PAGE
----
A Central team which visited Bengaluru on Tuesday to assess the response by the Karnataka government to tackle the Covid-19 pandemic has advised the state to scale up testing in order to bring the spread of the virus under control.
The two-member team, comprising Additional Secretary (Health and Family Welfare) Arti Ahuja and Emergency Medical Relief Director P Raveendran, met Karnataka Chief Minister B S Yediyurappa, senior ministers and officials involved in the Covid-19 battle to assess the state’s response, especially amid a surge in cases in Bengaluru.
“They discussed a lot of issues on how to tackle the spread of the virus. One thing they said is that the more you test, the better you can control the spread of the disease,” said Medical Education Minister Dr K Sudhakar, who was part of the meeting.
The Central team said the focus should be on the testing and care of the elderly, children and those with co-morbidities, along with testing at crowded places. It also advised the state government to strongly enforce containment zone rules and to ensure that all primary and secondary contacts are tested, the minister said.
Karnataka has recorded 26,815 Covid-19 cases as of Tuesday, with 416 deaths. Bengaluru has seen a surge of cases in recent weeks, with 9,365 cases recorded in the last 10 days, and 145 deaths since June 1.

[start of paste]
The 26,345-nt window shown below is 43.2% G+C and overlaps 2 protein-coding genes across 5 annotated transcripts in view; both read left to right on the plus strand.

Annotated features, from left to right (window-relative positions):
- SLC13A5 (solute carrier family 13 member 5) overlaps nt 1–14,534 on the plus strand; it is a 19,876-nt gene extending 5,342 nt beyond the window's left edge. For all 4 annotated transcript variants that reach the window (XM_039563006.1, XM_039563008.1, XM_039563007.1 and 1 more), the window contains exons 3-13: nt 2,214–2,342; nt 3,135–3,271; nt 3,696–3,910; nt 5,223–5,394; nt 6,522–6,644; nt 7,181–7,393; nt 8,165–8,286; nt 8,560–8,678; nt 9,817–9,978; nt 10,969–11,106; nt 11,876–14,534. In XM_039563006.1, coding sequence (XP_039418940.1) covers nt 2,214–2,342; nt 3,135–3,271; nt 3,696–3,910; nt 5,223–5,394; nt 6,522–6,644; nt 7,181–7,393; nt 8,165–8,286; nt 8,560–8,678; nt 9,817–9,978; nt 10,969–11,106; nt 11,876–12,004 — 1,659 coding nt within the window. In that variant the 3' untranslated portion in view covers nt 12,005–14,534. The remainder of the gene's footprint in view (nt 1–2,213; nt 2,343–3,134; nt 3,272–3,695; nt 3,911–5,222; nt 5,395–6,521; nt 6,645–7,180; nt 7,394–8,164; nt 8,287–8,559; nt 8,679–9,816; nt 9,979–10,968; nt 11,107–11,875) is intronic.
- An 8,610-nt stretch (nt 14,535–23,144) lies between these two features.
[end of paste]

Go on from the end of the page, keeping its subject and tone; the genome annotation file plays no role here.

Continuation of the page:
The state has been testing only around 15,000 samples on a daily basis, with a peak of 18,307 tests on June 2. While states with heavy Covid-19 caseloads like Delhi and Tamil Nadu are testing 29,750 persons and 15,393 persons per million, respectively, as of July 5, Karnataka’s figure is at only 9,741 per million, though it is still higher than the national figure of 6,946 per million.
“We are planning to take testing upto 40,000 tests per day in a short while,” Sudhakar said. “They (the Central team) appreciated the efforts of Karnataka in the initial phase but after the unlock, there has been a spread of the disease. They have asked us to take precautions and to not worry about large numbers of people testing positive since it is important to test more to reduce deaths. The success of tackling the disease lies in testing more is the view.”
“The death rate in the world is more than 4.5 per cent, in the country it is 2.5 per cent, while in Karnataka it is only 1.56 per cent and our efforts will be to bring this below 1 per cent,” Sudhakar said.
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